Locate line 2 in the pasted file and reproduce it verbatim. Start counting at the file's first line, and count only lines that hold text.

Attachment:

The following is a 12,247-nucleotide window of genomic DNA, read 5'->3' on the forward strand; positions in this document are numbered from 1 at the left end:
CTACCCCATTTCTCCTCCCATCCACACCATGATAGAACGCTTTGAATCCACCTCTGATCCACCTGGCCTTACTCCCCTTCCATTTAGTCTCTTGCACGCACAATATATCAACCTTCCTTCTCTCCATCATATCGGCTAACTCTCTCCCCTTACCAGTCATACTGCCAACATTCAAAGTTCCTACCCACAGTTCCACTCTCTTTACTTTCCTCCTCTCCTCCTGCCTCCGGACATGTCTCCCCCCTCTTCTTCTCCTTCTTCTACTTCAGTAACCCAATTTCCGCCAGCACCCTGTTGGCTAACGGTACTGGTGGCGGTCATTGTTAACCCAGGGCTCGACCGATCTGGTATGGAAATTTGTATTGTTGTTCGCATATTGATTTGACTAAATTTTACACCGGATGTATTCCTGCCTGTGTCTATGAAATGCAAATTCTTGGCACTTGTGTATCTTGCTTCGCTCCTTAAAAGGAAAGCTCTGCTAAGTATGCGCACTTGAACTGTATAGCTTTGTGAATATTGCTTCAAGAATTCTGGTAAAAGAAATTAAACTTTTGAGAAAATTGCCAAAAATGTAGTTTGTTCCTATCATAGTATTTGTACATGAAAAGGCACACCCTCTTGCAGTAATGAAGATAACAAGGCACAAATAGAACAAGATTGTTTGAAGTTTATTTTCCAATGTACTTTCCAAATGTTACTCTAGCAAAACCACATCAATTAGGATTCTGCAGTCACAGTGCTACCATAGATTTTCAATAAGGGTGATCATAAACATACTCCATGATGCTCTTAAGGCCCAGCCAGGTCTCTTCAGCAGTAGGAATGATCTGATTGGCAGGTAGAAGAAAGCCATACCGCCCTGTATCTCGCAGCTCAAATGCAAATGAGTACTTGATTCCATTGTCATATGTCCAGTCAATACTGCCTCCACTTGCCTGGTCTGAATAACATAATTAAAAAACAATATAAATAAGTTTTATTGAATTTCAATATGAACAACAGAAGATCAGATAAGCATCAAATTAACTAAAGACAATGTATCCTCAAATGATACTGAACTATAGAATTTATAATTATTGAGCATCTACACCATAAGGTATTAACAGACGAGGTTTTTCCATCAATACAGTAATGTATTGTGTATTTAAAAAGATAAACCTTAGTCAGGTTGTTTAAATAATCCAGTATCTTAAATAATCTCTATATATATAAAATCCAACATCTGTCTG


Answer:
CTACCCCATTTCTCCTCCCATCCACACCATGATAGAACGCTTTGAATCCACCTCTGATCCACCTGGCCTTACTCCCCTTCCATTTAGTCTCTTGCACGCACAATATATCAACCTTCCTTCTCTCCATCATATCGGCTAACTCTCTCCCCTTACCAGTCATACTGCCAACATTCAAAGTTCCTACCCACAGTTCCACTCTCTTTACTTTCCTCCTCTCCTCCTGCCTCCGGACATGTCTCCCCCCTCTTCTTCTCCTTCTTCTACTTCAGTAACCCAATTTCCGCCAGCACCCTGTTGGCTAACGGTACTGGTGGCGGTCATTGTTAACCCAGGGCTCGACCGATCTGGTATGGAAATTTGTATTGTTGTTCGCATATTGATTTGACTAAATTTTACACCGGATGTATTCCTGCCTGTGTCTATGAAATGCAAATTCTTGGCACTTGTGTATCTTGCTTCGCTCCTTAAAAGGAAAGCTCTGCTAAGTATGCGCACTTGAACTGTATAGCTTTGTGAATATTGCTTCAAGAATTCTGGTAAAAGAAATTAAACTTTTGAGAAAATTGCCAAAAATGTAGTTTGTTCCTATCATAGTATTTGTACATGAAAAGGCACACCCTCTTGCAGTAATGAAGATAACAAGGCACAAATAGAACAAGATTGTTTGAAGTTTATTTTCCAATGTACTTTCCAAATGTTACTCTAGCAAAACCACATCAATTAGGATTCTGCAGTCACAGTGCTACCATAGATTTTCAATAAGGGTGATCATAAACATACTCCATGATGCTCTTAAGGCCCAGCCAGGTCTCTTCAGCAGTAGGAATGATCTGATTGGCAGGTAGAAGAAAGCCATACCGCCCTGTATCTCGCAGCTCAAATGCAAATGAGTACTTGATTCCATTGTCATATGTCCAGTCAATACTGCCTCCACTTGCCTGGTCTGAATAACATAATTAAAAAACAATATAAATAAGTTTTATTGAATTTCAATATGAACAACAGAAGATCAGATAAGCATCAAATTAACTAAAGACAATGTATCCTCAAATGATACTGAACTATAGAATTTATAATTATTGAGCATCTACACCATAAGGTATTAACAGACGAGGTTTTTCCATCAATACAGTAATGTATTGTGTATTTAAAAAGATAAACCTTAGTCAGGTTGTTTAAATAATCCAGTATCTTAAATAATCTCTATATATATAAAATCCAACATCTGTCTG